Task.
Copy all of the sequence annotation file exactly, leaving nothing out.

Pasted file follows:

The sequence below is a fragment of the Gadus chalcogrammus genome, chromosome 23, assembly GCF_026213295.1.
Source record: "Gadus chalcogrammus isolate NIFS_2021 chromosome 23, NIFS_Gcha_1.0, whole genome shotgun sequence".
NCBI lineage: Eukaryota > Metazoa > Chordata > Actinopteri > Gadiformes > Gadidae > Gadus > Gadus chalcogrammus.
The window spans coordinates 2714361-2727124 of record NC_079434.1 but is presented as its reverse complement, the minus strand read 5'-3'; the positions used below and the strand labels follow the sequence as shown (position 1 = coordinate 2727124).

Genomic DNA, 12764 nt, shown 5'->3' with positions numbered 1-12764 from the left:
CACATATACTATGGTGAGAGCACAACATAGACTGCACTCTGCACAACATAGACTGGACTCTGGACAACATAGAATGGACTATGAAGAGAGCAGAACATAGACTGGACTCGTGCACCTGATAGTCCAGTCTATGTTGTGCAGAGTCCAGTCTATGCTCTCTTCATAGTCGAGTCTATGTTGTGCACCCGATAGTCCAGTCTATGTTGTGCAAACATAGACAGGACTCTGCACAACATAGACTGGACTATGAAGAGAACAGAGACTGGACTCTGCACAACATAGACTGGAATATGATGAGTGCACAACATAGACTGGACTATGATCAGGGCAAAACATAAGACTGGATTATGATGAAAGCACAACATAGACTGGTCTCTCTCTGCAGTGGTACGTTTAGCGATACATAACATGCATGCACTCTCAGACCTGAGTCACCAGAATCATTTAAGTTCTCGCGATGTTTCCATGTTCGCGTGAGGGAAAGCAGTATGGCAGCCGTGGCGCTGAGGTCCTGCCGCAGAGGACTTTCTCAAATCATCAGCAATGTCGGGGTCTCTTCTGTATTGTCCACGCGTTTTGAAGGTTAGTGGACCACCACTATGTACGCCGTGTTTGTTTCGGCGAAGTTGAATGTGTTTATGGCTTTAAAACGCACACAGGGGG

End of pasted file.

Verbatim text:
The sequence below is a fragment of the Gadus chalcogrammus genome, chromosome 23, assembly GCF_026213295.1.
Source record: "Gadus chalcogrammus isolate NIFS_2021 chromosome 23, NIFS_Gcha_1.0, whole genome shotgun sequence".
NCBI lineage: Eukaryota > Metazoa > Chordata > Actinopteri > Gadiformes > Gadidae > Gadus > Gadus chalcogrammus.
The window spans coordinates 2714361-2727124 of record NC_079434.1 but is presented as its reverse complement, the minus strand read 5'-3'; the positions used below and the strand labels follow the sequence as shown (position 1 = coordinate 2727124).

Genomic DNA, 12764 nt, shown 5'->3' with positions numbered 1-12764 from the left:
CACATATACTATGGTGAGAGCACAACATAGACTGCACTCTGCACAACATAGACTGGACTCTGGACAACATAGAATGGACTATGAAGAGAGCAGAACATAGACTGGACTCGTGCACCTGATAGTCCAGTCTATGTTGTGCAGAGTCCAGTCTATGCTCTCTTCATAGTCGAGTCTATGTTGTGCACCCGATAGTCCAGTCTATGTTGTGCAAACATAGACAGGACTCTGCACAACATAGACTGGACTATGAAGAGAACAGAGACTGGACTCTGCACAACATAGACTGGAATATGATGAGTGCACAACATAGACTGGACTATGATCAGGGCAAAACATAAGACTGGATTATGATGAAAGCACAACATAGACTGGTCTCTCTCTGCAGTGGTACGTTTAGCGATACATAACATGCATGCACTCTCAGACCTGAGTCACCAGAATCATTTAAGTTCTCGCGATGTTTCCATGTTCGCGTGAGGGAAAGCAGTATGGCAGCCGTGGCGCTGAGGTCCTGCCGCAGAGGACTTTCTCAAATCATCAGCAATGTCGGGGTCTCTTCTGTATTGTCCACGCGTTTTGAAGGTTAGTGGACCACCACTATGTACGCCGTGTTTGTTTCGGCGAAGTTGAATGTGTTTATGGCTTTAAAACGCACACAGGGGG